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Help needed to solder poorly designed SMT LED's

Gregg Temkin


Help needed to solder poorly designed SMT LED's | 24 September, 2002

I�d appreciate assistance in trying to resolve a placement/soldering problem. My company has designed a board which uses a large number of 0402 LED�s that are .028� high. The LED�s need to be soldered so that they point straight up and are not tilted after soldering . The board is being assembled for us by a contract manuafacturer. They�ve started out with a .005� thick stencil. On the first run of boards the LED�s were tilted all over the place. On closer examination it turned out the LED�s were designed with ONLY bottom solderable surfaces � no end, top or side metallization. I think they are poorly designed SMT parts.

Basically these small, tall LED�s are floating and tilting on the solder because there are no 3 dimensional surfaces on the part for the solder to wet and form a stabilizing surrounding meniscus. Our contract manufacturer does not have the capability to use surface mount adhesives on 0402 parts so we are persuing reducing the amount of applied solder � targeting somewhere around a .002� thick stencil.

Are we going the right direction? What issues do we have to concern ourselves with when using such thinly applied solder paste. Is it preferred to reduce the aperture size of a thicker (say .005�) stencil?

Any assistance would be appreciated.

Gregg Temkin 206 286-1814

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Help needed to solder poorly designed SMT LED's | 24 September, 2002

I'm just shooting ideas here, but maybe a via hole in the middle of the solder pad would drain the excess solder by capillary force?

Or using a tin plated PCB and printing flux only, then place and reflow. depending on the thickness of the tin plating, there should not be any excess solder for the LED to float on.

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Help needed to solder poorly designed SMT LED's | 24 September, 2002

Aperture reduction @ 5 mils thickness is your best bet. It may take several attempts to get just the right paste volume.

What aperture reduction was specified to the stencil house for these specific LEDS? or was the stencil blindly produced using a 1:1 ratio, straight from your gerber?

I wonder if your CM has the capability to measure paste volume? paste height only?

consider alternate aperture dimensions, i.e. home base, triangular, dog bone. At the 0402 package size I am concerned there is not a lot of room to play with paste deposit volume.

I don't think it is fair to blame the LEDs and call it a "poor design". If anything, blame your design engineer for not having the discipline of conducting a DFM prior to releasing the assembly. I would expect a DFM, properly conducted, would have revealed the potential for the problem you describe.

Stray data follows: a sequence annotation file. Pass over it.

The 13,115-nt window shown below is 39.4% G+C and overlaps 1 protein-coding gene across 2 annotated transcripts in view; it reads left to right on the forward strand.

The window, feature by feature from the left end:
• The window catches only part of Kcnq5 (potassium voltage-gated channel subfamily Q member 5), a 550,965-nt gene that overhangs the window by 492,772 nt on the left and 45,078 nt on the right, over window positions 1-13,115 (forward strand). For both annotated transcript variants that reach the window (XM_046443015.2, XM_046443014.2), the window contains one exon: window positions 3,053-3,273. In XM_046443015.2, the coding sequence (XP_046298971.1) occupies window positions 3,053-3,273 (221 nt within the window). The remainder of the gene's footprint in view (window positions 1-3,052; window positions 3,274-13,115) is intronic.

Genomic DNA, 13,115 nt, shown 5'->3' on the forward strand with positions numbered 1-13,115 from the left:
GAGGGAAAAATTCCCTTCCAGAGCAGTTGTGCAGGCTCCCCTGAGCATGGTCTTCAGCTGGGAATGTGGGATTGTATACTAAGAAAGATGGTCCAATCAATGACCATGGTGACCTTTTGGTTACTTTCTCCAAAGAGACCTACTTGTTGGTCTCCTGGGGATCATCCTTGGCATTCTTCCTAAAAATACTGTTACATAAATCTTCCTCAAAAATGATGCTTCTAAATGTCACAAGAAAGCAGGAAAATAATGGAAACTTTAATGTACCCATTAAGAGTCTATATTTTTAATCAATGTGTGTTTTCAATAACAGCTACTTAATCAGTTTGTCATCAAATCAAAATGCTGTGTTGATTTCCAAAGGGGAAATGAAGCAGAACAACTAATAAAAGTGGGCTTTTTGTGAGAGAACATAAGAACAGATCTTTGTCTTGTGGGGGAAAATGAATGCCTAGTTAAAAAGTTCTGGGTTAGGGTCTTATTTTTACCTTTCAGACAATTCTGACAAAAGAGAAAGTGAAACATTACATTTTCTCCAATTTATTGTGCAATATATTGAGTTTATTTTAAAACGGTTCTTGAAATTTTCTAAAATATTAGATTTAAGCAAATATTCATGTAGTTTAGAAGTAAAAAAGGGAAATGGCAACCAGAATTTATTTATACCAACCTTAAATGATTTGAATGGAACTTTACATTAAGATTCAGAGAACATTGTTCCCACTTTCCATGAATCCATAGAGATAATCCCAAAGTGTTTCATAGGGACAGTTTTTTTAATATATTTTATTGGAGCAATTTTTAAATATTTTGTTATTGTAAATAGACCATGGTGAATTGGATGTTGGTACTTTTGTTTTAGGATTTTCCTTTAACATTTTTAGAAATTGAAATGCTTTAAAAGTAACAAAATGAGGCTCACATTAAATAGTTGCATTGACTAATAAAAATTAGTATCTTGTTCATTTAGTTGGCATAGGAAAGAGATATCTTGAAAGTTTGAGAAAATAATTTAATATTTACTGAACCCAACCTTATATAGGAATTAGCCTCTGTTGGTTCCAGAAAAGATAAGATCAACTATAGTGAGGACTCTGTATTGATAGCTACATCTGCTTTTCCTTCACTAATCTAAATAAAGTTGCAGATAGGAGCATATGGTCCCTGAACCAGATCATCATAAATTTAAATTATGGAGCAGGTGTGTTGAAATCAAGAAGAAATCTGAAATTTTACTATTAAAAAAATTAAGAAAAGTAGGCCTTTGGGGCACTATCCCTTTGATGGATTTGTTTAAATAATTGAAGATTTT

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Help needed to solder poorly designed SMT LED's | 24 September, 2002

First, I don't have a clear fix on the problem. Please drill-down to more detail. We appreciate that you probably don't know the parlance. Just describe what you have and then what you'd like to have.

Second, most 0402 LED are fabricated just like the device you describe. [Prove this by searching on "0402 LED" on the net and checking-out the packaging that comes-up from Fairchild, King Bright, Ever Bright, etc.]

Control of the post reflow postion of 0402 devices is largely a function of bare board pad design.

If you aren't careful with the bare board design and assembly processing 0402 devices will try to tomb-stone. We talked about this before on SMTnet. Search the fine Archives for background.

We don't know why you'd want to use a 2 thou stencil. Now if you're talking reducing the amount of solder to reduce variation in the height of components from the board surface that are soldered properly, you are making a BIG mistake. The amount of solder has a large effect on the long-term reliability of solder connections.

We don't like to talk about aperture reduction on stencils without knowing: * Pad design * Stencil thickness * Stencil fabrication

Closing on stencil fabrication points, consider following the guidelines of IPC-7525 - Stencil Design Guidelines and other references listed in the fine SMTnet Archives.

Next, there's no reason why your supplier couldn't print conductive adhesives in a manner identical to the method they used to print solder paste. So, don't buy that line of hooey.

Finally, someone appears to have bolted a smoke machine to the back of your pants. Don't buy any of that goofy garbage without checking with us first. In fact, why don't you get your supplier on-line here so that he can explain what's going on and we can get to the bottom of this stuff.

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Help needed to solder poorly designed SMT LED's | 25 September, 2002

Gregg, We had a similar problem with our 0603 leds. They were being placed bang on, however, during the reflow, they twisted, fell sideways etc. We played with our profile, played with the paste volume & land pattern design, and only had a small improvement. After a period of time, I had enough, and got the surface finsh of the led itself tested( should have thought of it in the first place). It turns out that this was causing the problems, not the process. The supplier was having batch variations in the surface finish, but the samples we trialled during development were fine. Admitadly, these were the z bend type, but maybe it is an avenue that you may not have looked at.

Basically in a nut shell, have you tried other suppiers, as when we qualified a new supplier, the problem disappeared. Now I cannot mention the brand name here, but give me a call if you want to know further. +64 9 481 0555, will get me direct. Good luck and may the force be with you CYA

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